Fraser Institute News Release: Medical wait times cost Canadian patients almost $4.1 billion in lost wages last year

Vancouver, British Columbia, CANADA


VANCOUVER, British Columbia, April 20, 2022 (GLOBE NEWSWIRE) -- Long waits for surgery and medical treatment cost Canadians almost $4.1 billion in lost wages and productivity last year (2021), finds a new study released today by the Fraser Institute, an independent, non-partisan Canadian public policy think-tank.

Preliminary data suggest that an estimated 1.4 million patients waited for medically necessary treatment last year, and each lost an estimated $2,848 (on average) due to lost wages and reduced productivity during working hours.

“Health-care workers across Canada should be commended for the superb job they’re doing to get us through this global pandemic. However, while we are constantly reminded of the consequences of COVID-19, less discussed are the consequences of unreasonable waits for surgery which can range from physical pain and psychological distress for some, to permanent disability and death for others,” said Bacchus Barua, director of health policy studies at the Fraser Institute and co-author of The Private Cost of Public Queues for Medically Necessary Care, 2022.

Across Canada, the costs of waiting for medical care were about $4.1 billion.

The study draws upon data from the Fraser Institute’s Waiting Your Turn study, an annual survey of Canadian physicians who, in 2021, reported the national median waiting time from specialist appointment to treatment was 14.5 weeks.

Crucially, the $4.1 billion in lost wages is likely a conservative estimate because it doesn’t account for the additional 11.1-week wait to see a specialist after receiving a referral from a general practitioner.

Taken together (11.1 weeks and 14.5 weeks), the total median wait time in Canada for medical treatment was 25.6 weeks in 2021—the longest in the survey’s history.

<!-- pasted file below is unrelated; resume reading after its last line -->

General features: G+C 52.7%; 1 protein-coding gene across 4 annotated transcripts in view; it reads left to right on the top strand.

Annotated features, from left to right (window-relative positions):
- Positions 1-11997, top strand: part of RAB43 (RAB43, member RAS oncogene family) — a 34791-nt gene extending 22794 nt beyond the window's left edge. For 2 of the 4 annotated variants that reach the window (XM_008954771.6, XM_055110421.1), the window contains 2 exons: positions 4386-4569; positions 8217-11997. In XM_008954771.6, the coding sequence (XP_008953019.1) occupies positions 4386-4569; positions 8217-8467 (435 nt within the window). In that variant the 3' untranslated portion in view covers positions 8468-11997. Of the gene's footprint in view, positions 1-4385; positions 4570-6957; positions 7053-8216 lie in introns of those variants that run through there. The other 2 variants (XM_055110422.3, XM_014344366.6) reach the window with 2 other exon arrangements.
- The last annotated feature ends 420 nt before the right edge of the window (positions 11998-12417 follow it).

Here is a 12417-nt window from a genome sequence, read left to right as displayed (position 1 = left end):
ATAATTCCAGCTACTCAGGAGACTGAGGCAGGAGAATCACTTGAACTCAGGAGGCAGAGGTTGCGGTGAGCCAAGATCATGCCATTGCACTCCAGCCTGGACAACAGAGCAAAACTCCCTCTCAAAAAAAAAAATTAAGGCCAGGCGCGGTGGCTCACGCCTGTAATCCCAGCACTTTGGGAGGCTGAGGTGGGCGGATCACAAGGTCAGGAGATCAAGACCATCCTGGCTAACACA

“While some of this backlog is the direct result of COVID-19 related closures, results from the same survey suggest that almost as many (1.1 million) patients were waiting for treatment in 2019 – before the pandemic started,” said Mackenzie Moir, Fraser Institute policy analyst and study co-author.

Because wait times and incomes vary by province, so does the cost of waiting for health care. While the highest cost of waiting per patient is estimated to be borne by patients in Nova Scotia ($6,343), Prince Edward Island and Newfoundland and Labrador reported large decreases in the per patient cost of waiting, warranting caution when interpreting results. Outside the maritime provinces, residents of Manitoba ($3,519) faced the highest per-patient cost of waiting, followed by Alberta ($3,199), Saskatchewan ($3,129).  

“Long health-care wait times mean lost wages and a reduced quality of life for patients. While combatting COVID-19 certainly requires our immediate attention, we may need to consider policy options that can benefit all patients and alleviate strain on our public health-care system,” Barua said.

Average value of time lost during the work week in 2021 for patients waiting for medically necessary treatment (by province):

British Columbia$

2,611

Alberta$

3,199

Saskatchewan$

3,129

Manitoba$

3,519

Ontario$

1,855

Quebec$

2,811

New Brunswick$

3,235

Nova Scotia$

6,343

Prince Edward Island$

2,826

Newfoundland and Labrador$

1,985

MEDIA CONTACT:
Bacchus Barua, Director, Health Policy Studies
Fraser Institute

Mackenzie Moir, Policy Analyst, Health Policy Studies
Fraser Institute

To arrange media interviews or for more information, please contact:
Drue MacPherson, Fraser Institute
Tel: (604) 688-0221 Ext. 721
E-mail: drue.macpherson@fraserinstitute.org

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The Fraser Institute is an independent Canadian public policy research and educational organization with offices in Vancouver, Calgary, Toronto, and Montreal and ties to a global network of think-tanks in 87 countries. Its mission is to improve the quality of life for Canadians, their families and future generations by studying, measuring and broadly communicating the effects of government policies, entrepreneurship and choice on their well-being. To protect the Institute’s independence, it does not accept grants from governments or contracts for research. Visit www.fraserinstitute.org